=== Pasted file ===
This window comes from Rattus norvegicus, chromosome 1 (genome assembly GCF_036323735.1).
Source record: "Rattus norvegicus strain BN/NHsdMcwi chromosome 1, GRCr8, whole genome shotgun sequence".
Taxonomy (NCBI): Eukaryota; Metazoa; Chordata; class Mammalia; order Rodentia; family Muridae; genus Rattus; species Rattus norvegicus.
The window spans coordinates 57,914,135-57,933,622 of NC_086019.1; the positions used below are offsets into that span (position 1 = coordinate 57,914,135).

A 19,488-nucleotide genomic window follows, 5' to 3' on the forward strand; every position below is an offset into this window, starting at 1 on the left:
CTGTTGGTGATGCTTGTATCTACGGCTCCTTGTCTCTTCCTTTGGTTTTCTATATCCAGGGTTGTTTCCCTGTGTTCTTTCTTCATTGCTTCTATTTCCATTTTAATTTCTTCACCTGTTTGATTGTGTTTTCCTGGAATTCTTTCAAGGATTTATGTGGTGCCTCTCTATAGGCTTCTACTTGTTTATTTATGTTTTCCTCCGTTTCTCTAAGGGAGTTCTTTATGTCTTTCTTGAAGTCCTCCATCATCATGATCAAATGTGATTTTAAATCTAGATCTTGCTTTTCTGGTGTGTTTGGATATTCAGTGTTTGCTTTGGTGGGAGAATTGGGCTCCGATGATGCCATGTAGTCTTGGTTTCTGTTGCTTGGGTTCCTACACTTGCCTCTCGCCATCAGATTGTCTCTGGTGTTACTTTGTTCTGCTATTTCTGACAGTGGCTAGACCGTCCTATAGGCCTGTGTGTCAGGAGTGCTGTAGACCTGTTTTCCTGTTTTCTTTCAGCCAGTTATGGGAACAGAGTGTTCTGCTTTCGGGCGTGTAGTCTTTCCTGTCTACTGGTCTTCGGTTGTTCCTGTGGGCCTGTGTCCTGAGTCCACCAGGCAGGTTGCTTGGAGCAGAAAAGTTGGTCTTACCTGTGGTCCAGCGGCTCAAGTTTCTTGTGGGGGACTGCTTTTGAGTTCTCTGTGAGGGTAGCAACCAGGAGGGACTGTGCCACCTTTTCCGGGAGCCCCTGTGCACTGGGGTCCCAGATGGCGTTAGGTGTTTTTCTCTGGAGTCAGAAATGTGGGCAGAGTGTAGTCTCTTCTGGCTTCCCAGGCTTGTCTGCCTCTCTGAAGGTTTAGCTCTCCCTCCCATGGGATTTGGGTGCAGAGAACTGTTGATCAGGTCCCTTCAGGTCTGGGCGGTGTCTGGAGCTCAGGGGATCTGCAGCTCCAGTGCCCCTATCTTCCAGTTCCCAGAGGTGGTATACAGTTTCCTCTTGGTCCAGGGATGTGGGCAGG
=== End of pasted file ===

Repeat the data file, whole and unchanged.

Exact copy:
This window comes from Rattus norvegicus, chromosome 1 (genome assembly GCF_036323735.1).
Source record: "Rattus norvegicus strain BN/NHsdMcwi chromosome 1, GRCr8, whole genome shotgun sequence".
Taxonomy (NCBI): Eukaryota; Metazoa; Chordata; class Mammalia; order Rodentia; family Muridae; genus Rattus; species Rattus norvegicus.
The window spans coordinates 57,914,135-57,933,622 of NC_086019.1; the positions used below are offsets into that span (position 1 = coordinate 57,914,135).

A 19,488-nucleotide genomic window follows, 5' to 3' on the forward strand; every position below is an offset into this window, starting at 1 on the left:
CTGTTGGTGATGCTTGTATCTACGGCTCCTTGTCTCTTCCTTTGGTTTTCTATATCCAGGGTTGTTTCCCTGTGTTCTTTCTTCATTGCTTCTATTTCCATTTTAATTTCTTCACCTGTTTGATTGTGTTTTCCTGGAATTCTTTCAAGGATTTATGTGGTGCCTCTCTATAGGCTTCTACTTGTTTATTTATGTTTTCCTCCGTTTCTCTAAGGGAGTTCTTTATGTCTTTCTTGAAGTCCTCCATCATCATGATCAAATGTGATTTTAAATCTAGATCTTGCTTTTCTGGTGTGTTTGGATATTCAGTGTTTGCTTTGGTGGGAGAATTGGGCTCCGATGATGCCATGTAGTCTTGGTTTCTGTTGCTTGGGTTCCTACACTTGCCTCTCGCCATCAGATTGTCTCTGGTGTTACTTTGTTCTGCTATTTCTGACAGTGGCTAGACCGTCCTATAGGCCTGTGTGTCAGGAGTGCTGTAGACCTGTTTTCCTGTTTTCTTTCAGCCAGTTATGGGAACAGAGTGTTCTGCTTTCGGGCGTGTAGTCTTTCCTGTCTACTGGTCTTCGGTTGTTCCTGTGGGCCTGTGTCCTGAGTCCACCAGGCAGGTTGCTTGGAGCAGAAAAGTTGGTCTTACCTGTGGTCCAGCGGCTCAAGTTTCTTGTGGGGGACTGCTTTTGAGTTCTCTGTGAGGGTAGCAACCAGGAGGGACTGTGCCACCTTTTCCGGGAGCCCCTGTGCACTGGGGTCCCAGATGGCGTTAGGTGTTTTTCTCTGGAGTCAGAAATGTGGGCAGAGTGTAGTCTCTTCTGGCTTCCCAGGCTTGTCTGCCTCTCTGAAGGTTTAGCTCTCCCTCCCATGGGATTTGGGTGCAGAGAACTGTTGATCAGGTCCCTTCAGGTCTGGGCGGTGTCTGGAGCTCAGGGGATCTGCAGCTCCAGTGCCCCTATCTTCCAGTTCCCAGAGGTGGTATACAGTTTCCTCTTGGTCCAGGGATGTGGGCAGG